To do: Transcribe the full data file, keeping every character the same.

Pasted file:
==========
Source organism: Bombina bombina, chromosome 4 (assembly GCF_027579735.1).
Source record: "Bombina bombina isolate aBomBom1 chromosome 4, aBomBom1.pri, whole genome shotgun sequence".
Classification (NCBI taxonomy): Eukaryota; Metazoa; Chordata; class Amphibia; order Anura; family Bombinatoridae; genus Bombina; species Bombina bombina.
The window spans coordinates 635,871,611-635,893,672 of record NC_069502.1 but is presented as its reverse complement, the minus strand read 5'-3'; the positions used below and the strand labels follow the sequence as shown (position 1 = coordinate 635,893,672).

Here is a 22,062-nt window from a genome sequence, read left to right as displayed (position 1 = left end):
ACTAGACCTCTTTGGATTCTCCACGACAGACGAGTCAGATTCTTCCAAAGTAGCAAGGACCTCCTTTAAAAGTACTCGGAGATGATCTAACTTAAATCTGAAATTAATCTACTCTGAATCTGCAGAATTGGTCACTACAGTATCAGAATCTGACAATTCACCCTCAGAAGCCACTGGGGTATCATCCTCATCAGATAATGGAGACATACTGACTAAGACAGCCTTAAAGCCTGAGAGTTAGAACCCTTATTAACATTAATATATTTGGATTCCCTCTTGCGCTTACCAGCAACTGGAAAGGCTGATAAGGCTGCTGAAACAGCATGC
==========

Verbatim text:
Source organism: Bombina bombina, chromosome 4 (assembly GCF_027579735.1).
Source record: "Bombina bombina isolate aBomBom1 chromosome 4, aBomBom1.pri, whole genome shotgun sequence".
Classification (NCBI taxonomy): Eukaryota; Metazoa; Chordata; class Amphibia; order Anura; family Bombinatoridae; genus Bombina; species Bombina bombina.
The window spans coordinates 635,871,611-635,893,672 of record NC_069502.1 but is presented as its reverse complement, the minus strand read 5'-3'; the positions used below and the strand labels follow the sequence as shown (position 1 = coordinate 635,893,672).

Here is a 22,062-nt window from a genome sequence, read left to right as displayed (position 1 = left end):
ACTAGACCTCTTTGGATTCTCCACGACAGACGAGTCAGATTCTTCCAAAGTAGCAAGGACCTCCTTTAAAAGTACTCGGAGATGATCTAACTTAAATCTGAAATTAATCTACTCTGAATCTGCAGAATTGGTCACTACAGTATCAGAATCTGACAATTCACCCTCAGAAGCCACTGGGGTATCATCCTCATCAGATAATGGAGACATACTGACTAAGACAGCCTTAAAGCCTGAGAGTTAGAACCCTTATTAACATTAATATATTTGGATTCCCTCTTGCGCTTACCAGCAACTGGAAAGGCTGATAAGGCTGCTGAAACAGCATGC